David Greusel is a friend of mine and a friend of Youthfront. He designed the Prayer Chapel at Youthfront South. David has worked as an architect for more than thirty years
with several Midwestern firms of varying sizes. He is founding principal
of Convergence Design, a Kansas City-based practice specializing
in places where people gather. While with another firm, he was lead
designer for two major league ballparks: Minute Maid Park, home of the
Houston Astros, and PNC Park, home of the Pittsburgh Pirates. In 2009,
David was named a Fellow in the American Institute of Architects.David has also for several years been a cast member and writer for Right Between The Ears, a radio comedy program broadcast on public and satellite radio. This is a guest post by David.
Archeologists rooting around in the remains of 20th-century
North American civilization are likely to be stumped by this question:
Why, in the world’s richest society, was the design of churches so
I considered this question recently while attending a worship service
in a pre-engineered metal building with a retractable basketball goal
hanging over the apse
(or what would have been the apse), and plastic sheeting bulging between
the metal slats that held the building’s insulation near the roof.
Church architecture of this era is not universally bad, but rather
uniformly. From small town congregations to big city institutions, one
can watch the degradation of church design like a bad movie in
super-slow-motion: from the 1920s, when churches were still pretty nice,
to the postwar years, when modernism began its death march through
academia, to the brutalism of the 1970s, to the self-conscious
non-churchiness of the 1990s . . . church design has been on a downward
spiral for nearly 80 years.
The question is, why? The blame, I suggest, belongs in equal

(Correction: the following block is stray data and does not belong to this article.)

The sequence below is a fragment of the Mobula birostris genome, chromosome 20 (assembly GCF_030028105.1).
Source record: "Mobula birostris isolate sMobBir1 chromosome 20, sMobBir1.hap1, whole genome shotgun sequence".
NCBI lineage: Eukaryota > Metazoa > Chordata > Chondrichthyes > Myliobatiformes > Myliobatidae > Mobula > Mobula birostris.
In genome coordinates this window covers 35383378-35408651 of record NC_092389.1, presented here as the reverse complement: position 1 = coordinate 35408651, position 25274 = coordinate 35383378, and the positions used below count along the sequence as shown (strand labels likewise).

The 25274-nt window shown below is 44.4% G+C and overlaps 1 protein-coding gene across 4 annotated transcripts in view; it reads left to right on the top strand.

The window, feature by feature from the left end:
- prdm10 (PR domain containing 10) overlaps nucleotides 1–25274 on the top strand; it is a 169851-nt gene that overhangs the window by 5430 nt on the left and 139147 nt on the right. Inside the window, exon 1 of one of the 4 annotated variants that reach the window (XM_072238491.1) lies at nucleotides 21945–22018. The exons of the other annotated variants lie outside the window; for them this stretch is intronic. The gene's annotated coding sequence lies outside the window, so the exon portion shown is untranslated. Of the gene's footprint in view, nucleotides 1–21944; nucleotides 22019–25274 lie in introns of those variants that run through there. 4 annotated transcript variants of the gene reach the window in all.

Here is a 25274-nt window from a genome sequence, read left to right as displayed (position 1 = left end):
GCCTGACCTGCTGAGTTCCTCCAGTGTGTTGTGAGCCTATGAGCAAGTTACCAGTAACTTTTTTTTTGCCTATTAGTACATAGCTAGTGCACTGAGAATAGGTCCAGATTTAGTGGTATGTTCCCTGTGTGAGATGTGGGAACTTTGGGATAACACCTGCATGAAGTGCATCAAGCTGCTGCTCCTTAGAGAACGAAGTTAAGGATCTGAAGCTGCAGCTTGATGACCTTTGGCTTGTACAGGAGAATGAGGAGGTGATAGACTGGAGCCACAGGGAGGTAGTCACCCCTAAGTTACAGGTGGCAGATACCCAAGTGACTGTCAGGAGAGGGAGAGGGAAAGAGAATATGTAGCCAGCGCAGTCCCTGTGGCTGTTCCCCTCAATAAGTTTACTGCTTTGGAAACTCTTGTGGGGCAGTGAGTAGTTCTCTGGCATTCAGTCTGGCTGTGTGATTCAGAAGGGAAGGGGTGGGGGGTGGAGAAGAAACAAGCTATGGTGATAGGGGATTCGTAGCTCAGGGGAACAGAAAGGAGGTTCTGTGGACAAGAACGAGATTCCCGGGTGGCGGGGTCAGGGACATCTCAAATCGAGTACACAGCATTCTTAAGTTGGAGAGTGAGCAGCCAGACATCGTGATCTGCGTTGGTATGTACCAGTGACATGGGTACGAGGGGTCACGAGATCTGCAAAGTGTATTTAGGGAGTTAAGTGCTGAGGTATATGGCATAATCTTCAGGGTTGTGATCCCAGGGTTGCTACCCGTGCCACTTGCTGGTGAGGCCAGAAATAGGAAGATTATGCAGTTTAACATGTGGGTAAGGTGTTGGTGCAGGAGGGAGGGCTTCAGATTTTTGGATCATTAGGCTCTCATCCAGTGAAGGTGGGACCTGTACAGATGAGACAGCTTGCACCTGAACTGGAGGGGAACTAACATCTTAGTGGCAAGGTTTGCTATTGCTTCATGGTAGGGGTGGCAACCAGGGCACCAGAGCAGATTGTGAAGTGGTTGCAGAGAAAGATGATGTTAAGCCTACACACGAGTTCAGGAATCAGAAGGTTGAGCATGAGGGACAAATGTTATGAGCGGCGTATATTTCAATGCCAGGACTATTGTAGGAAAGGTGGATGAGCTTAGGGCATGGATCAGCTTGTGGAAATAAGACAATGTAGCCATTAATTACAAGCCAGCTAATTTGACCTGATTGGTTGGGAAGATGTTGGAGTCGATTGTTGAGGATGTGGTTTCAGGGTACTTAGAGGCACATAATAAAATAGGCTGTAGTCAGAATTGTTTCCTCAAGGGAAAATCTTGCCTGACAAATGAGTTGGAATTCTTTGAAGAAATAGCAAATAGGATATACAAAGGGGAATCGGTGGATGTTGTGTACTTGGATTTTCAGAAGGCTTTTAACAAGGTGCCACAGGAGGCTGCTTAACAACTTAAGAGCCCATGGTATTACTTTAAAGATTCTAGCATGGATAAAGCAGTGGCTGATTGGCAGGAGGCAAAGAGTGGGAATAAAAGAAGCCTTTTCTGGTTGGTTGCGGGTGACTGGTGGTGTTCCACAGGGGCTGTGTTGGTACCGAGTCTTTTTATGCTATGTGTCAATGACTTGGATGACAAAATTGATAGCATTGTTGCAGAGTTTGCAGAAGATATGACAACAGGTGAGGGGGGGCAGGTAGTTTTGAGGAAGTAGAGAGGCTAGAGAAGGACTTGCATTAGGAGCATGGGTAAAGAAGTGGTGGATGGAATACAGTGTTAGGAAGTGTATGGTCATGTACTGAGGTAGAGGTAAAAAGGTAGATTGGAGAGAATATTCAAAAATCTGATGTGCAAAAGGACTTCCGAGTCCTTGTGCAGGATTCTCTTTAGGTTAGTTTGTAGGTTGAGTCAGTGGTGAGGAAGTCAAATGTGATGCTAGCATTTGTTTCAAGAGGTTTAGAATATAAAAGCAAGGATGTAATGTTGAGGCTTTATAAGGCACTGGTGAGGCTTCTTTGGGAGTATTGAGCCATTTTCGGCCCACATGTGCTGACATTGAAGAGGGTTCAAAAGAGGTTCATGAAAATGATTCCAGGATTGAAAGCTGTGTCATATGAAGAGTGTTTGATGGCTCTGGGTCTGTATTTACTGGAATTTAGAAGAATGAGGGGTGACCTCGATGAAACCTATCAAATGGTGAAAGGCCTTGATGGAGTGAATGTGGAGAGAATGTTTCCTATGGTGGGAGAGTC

proportion to two camps: the designers and the congregations themselves.
Church designers (again, uniformly but not universally) are guilty of
following the dicta of modernism that we were all taught in school, the
ABCs of architecture: Form follows function, ornament is crime, less is
more, and so on. These axioms, questionable in their own right, become
downright deadly when applied to the design of worship spaces, where the
“function” of encountering the Divine Presence is much harder to
express in a formula than the function of holding, say, 500 seats and a
choir. And it is the former function which invariably gets shorted when
church design is limited to functional problem-solving.
In his jeremiad on church architecture Ugly as Sin,
Michael S. Rose offers that good church architecture would have three
qualities: permanence, verticality, and, since Rose is Catholic,
symbolic content. Though not Catholic myself, I agree with Mr. Rose on
all three points. Protestant churches can have symbols, they just need
to be understated so the hyper-Calvinists don’t reach for the
Unfortunately, most churches built in North America since World War
II (and yes, I readily admit there are exceptions) lack all three of
these qualities, sometimes to an alarming degree. Some churches I pass
by as I travel from town to town in the Midwestern United States could
be mistaken for storage sheds, pole barns, or discount tobacco stores,
to which they bear an uncanny resemblance at times.
Bad church architecture is not, however, entirely the fault of
architects. The other portion of blame goes to the congregation itself.
Bad church architecture is as much the result of bad theology as it is
of bad design. For over a hundred years, the evangelical Church in North
America has been dominated by fundamentalism, a flavour of Christianity
that affirms core points of doctrine that I also affirm (like the
virgin birth of Christ), but that also emphasizes personal salvation as
the only worthwhile goal of the Church. While personal salvation is
unquestionably of supreme importance, the tendency to overfocus on this